Public: Education: Course
Forced Synesthesia as Curriculum   (-2)  [vote for, against]
Teach young children synethetic connectivism in school.

"Okay jimmy, I give you a number and you give me a color, pick any which one you like".

Hypothesis: Increased neural connectivism will enhance the contextual learning process, solidifying the capacity for creativity and lateral thinking.

One, blue! Five, red! Truck, yellow! But that's not a... six!
-- daseva, May 10 2005

Solresol http://www.forteant.../145_solresol.shtml
Misi mi do? [imaginality, Jan 10 2007]

I've got synesthesia and I rarely think laterally. I question the validity of your hypothesis.

Besides, everyone knows that five is yellow.
-- Acme, May 10 2005

I always cinnamon mauve tingly ammonia Bee-Gees.
-- zen_tom, May 10 2005

this smells funny.
-- po, May 10 2005

My point being that you need an underlying structure that underpins the connections, otherwise they become meaningless, mushy drivel.

The problem is the external attribution of meaning - something that has to be done internally as part of the learning process.

Perhaps some hidden structure behind all the books, or greater integration between objects found at school (like the lego being the right size to accomodate crayons, or for all the pictures in the books to be of local landmarks that the children would have seen for real) The idea being that children would grow up in an environment where lots of meaningfull connections existed, and could be found out and investigated.

Children would leave this environment believing that the world contained more connections than it may already, causing them to look more deeply at things, and perhaps encouraging them to think laterally. Or it could breed a generation of paranoid schitsophrenics convinced that THEY are out to get them...
-- zen_tom, May 10 2005

Of course, they will not actually be learning the precise symptoms of synesthesia. there is absolutely no evidence that synesthesia is controlled by any environmental factors, whatsoever. They will not see red in the mind's eye when they read over the word five. However, they will have an engrained concept of abstract logic, which we all, even if not admittedly, find invaluable.

[zen_tom], I like your extended ideas, and the bit about drivel is drivel. That is, much of the learning processes that children undergo have nothing to do with memorization or analysis, things that we adults immediatly equate with learning. Instead, they seem to benefit from the quirkiest trial and error situations (I'm talking about very young children, 3-7 years old). There is evidence, for example, that baby talk is paramount in teaching babies how to talk, even though the mother who executes this drivel hardly ever makes sense with it. Give him a few words and let him pick his own connections. This is not memorization, this is improvisation! This is pushing minds out of the dingy dogmas written by all of THEM.
-- daseva, May 10 2005

Are THEY and THEM likely to become part of the HB lexicon then?
-- hidden truths, May 10 2005

I can't see that this would give the proper effect of synaesthesia, just a connection between the thought of one stimulus with the thought of another, rather than connecting experiences of each - isn't synaesthesia caused by altered physical connections in the brain?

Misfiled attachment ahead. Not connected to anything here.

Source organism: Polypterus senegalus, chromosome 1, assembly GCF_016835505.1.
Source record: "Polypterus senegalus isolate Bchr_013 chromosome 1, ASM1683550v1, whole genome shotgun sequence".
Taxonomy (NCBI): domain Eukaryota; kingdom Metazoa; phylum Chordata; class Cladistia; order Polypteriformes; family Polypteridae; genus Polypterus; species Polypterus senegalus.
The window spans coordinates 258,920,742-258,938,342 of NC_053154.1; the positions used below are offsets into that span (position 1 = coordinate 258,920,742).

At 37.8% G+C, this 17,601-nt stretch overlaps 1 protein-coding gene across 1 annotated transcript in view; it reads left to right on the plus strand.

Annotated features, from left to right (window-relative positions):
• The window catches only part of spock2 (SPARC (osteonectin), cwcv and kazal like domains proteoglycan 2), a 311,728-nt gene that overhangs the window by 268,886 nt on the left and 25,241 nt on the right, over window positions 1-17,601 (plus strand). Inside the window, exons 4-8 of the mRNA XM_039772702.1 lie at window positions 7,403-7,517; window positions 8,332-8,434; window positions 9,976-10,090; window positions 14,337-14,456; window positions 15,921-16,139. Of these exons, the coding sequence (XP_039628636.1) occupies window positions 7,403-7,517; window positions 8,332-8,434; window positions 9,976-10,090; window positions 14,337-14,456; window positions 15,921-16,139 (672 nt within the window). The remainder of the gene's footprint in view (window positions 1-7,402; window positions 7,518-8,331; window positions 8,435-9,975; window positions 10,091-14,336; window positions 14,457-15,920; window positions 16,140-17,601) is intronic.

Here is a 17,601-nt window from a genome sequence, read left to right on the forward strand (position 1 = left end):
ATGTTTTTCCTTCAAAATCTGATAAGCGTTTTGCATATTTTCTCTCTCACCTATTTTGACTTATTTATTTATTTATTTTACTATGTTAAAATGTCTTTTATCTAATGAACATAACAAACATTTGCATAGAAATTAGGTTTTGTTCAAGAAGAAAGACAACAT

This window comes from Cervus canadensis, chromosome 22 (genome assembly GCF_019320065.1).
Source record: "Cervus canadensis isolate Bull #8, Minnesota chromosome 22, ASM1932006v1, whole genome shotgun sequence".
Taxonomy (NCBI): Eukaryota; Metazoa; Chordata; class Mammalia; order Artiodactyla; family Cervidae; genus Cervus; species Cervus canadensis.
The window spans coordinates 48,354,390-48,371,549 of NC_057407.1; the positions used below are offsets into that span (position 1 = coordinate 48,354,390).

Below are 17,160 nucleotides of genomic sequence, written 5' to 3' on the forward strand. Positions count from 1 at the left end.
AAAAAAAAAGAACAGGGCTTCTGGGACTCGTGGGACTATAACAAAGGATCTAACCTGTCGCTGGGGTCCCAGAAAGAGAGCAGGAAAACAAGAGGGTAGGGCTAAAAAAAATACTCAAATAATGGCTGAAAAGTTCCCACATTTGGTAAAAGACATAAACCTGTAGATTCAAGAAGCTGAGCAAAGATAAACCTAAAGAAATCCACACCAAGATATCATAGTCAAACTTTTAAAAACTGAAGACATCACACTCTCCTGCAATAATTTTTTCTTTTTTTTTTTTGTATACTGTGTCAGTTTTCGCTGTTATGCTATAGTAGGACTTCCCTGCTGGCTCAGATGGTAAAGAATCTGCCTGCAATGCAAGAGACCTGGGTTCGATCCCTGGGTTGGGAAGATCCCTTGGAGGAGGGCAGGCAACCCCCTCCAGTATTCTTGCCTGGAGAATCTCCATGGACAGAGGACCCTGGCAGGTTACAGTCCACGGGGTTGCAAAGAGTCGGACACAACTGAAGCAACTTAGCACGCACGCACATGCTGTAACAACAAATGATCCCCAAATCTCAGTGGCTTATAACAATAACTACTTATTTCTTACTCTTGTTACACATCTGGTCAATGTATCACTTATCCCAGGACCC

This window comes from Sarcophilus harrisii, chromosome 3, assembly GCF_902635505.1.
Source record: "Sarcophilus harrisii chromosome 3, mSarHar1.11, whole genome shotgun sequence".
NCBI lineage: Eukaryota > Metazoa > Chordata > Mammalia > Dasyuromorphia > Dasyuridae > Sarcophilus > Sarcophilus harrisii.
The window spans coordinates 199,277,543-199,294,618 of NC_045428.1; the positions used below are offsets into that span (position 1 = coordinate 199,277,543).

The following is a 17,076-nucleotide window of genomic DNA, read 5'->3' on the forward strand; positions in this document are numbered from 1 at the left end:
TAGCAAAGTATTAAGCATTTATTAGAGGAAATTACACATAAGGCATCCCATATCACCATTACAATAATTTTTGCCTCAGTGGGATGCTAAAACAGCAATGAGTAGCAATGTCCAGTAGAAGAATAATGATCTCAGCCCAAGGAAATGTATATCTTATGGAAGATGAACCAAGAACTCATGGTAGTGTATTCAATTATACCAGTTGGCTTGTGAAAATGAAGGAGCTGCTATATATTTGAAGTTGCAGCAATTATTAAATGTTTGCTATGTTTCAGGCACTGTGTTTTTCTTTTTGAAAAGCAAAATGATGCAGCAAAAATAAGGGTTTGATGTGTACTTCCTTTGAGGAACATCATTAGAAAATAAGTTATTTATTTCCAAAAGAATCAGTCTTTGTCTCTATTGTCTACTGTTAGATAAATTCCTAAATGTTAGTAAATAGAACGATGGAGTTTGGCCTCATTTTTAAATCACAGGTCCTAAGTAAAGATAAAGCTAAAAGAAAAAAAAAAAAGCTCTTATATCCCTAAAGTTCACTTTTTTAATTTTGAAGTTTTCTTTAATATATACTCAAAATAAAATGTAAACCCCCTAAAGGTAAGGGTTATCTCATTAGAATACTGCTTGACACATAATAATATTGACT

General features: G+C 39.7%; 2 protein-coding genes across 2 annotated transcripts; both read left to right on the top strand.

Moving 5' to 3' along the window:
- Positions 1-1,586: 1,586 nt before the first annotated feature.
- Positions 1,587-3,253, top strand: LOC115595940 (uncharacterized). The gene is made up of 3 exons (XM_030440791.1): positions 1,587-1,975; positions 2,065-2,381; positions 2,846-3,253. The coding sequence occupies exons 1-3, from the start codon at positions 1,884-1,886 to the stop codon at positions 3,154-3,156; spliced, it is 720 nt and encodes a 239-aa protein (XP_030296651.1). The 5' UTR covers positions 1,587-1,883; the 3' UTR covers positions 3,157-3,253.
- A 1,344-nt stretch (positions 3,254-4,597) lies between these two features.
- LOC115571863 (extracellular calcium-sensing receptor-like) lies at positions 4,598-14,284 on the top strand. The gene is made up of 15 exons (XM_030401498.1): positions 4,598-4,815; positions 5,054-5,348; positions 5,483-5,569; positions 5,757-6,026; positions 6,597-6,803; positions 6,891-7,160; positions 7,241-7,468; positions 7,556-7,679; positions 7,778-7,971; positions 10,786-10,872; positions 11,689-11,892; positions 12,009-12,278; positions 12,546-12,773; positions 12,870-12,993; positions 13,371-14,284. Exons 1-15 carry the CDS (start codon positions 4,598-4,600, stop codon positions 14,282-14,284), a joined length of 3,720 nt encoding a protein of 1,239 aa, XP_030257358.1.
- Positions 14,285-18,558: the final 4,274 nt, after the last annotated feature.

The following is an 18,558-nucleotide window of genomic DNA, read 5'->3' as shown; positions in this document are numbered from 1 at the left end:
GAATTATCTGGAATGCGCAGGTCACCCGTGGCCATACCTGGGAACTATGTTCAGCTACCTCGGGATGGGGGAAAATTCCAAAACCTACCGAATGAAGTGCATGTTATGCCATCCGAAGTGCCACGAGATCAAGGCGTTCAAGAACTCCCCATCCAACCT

A better capacity for creativity may be useful but I would think that actual synaesthesia would be preferable to this. (To any synaesthetics - do you actually enjoy having the condition? I've always wondered.)
-- fridge duck, May 10 2005

Kids' minds are approaching mush qualities now, thanks to the individuality and diversity that challenge any speaker to gear a simple presentation to their developing minds. If at our peak we only learn five words a day, in what bizarre universe will youngsters be able to calmly sit and discuss family, friends, leisure activities, culture, or worship? These once normative and consensual areas of discussion now have spalled into synæsthetic connectivism than defies my sincere desire to overlook the faults of individuals central to the practices.

I don't see your construct as beneficial, [daseva], although I've toyed with the premise to a degree. I won't vote against the idea, other than to suggest that there exist solid reasons for the simple and memorable color schemes and étude presentation seen in marketing appeals to the very young.
-- reensure, May 11 2005

No, seven is yellow. I got a yellow matchbox car on my seventh birthday. It was a yellow lotus, with a seven on the hood. God I love that car.
-- Madcat, Jun 28 2005

This idea brought to mind an article (see link) about Solresol (an early attempt to create a universal language, one where words are composed from musical tones). The article says: "Awareness of Solresol can be disorienting and a little unnerving in a chaotic world that does not actually follow its strictures; one modern Solresolist, Greg Baker, recalls that after a while he started wondering why "the beginning of Beethoven's Fifth seems to talk about 'Wednesday'.""

I imagine the experience might be somewhat similar with this idea. And per [zen_tom]'s anno: "Needless to say, obsessive fans who hear already secret messages in music would not do their mental stability any favors by learning Solresol."

That said, I'm sympathetic to the idea of encouraging creativity and lateral thinking, so I'm neutral on this one overall.
-- imaginality, Jan 10 2007

//Are THEY and THEM likely to become part of the HB lexicon then?//

<in black>Only if WE say so.</ib>
-- pertinax, Jan 10 2007

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